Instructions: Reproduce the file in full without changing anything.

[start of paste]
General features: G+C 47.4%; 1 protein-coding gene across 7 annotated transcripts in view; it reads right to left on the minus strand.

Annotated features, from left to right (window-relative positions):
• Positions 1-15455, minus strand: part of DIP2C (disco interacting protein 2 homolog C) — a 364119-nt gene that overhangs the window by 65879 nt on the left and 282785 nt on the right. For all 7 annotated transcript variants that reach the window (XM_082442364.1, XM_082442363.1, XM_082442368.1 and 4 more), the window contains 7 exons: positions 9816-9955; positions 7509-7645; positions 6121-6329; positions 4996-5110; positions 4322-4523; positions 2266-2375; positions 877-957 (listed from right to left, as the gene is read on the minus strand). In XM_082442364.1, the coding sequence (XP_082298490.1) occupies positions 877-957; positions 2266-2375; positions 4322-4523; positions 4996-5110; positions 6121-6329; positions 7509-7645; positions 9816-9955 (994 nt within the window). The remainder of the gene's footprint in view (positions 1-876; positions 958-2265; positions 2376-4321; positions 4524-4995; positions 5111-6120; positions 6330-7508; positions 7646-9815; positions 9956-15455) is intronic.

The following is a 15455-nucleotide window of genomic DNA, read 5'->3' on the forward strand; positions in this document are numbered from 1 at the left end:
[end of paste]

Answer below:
General features: G+C 47.4%; 1 protein-coding gene across 7 annotated transcripts in view; it reads right to left on the minus strand.

Annotated features, from left to right (window-relative positions):
• Positions 1-15455, minus strand: part of DIP2C (disco interacting protein 2 homolog C) — a 364119-nt gene that overhangs the window by 65879 nt on the left and 282785 nt on the right. For all 7 annotated transcript variants that reach the window (XM_082442364.1, XM_082442363.1, XM_082442368.1 and 4 more), the window contains 7 exons: positions 9816-9955; positions 7509-7645; positions 6121-6329; positions 4996-5110; positions 4322-4523; positions 2266-2375; positions 877-957 (listed from right to left, as the gene is read on the minus strand). In XM_082442364.1, the coding sequence (XP_082298490.1) occupies positions 877-957; positions 2266-2375; positions 4322-4523; positions 4996-5110; positions 6121-6329; positions 7509-7645; positions 9816-9955 (994 nt within the window). The remainder of the gene's footprint in view (positions 1-876; positions 958-2265; positions 2376-4321; positions 4524-4995; positions 5111-6120; positions 6330-7508; positions 7646-9815; positions 9956-15455) is intronic.

The following is a 15455-nucleotide window of genomic DNA, read 5'->3' on the forward strand; positions in this document are numbered from 1 at the left end: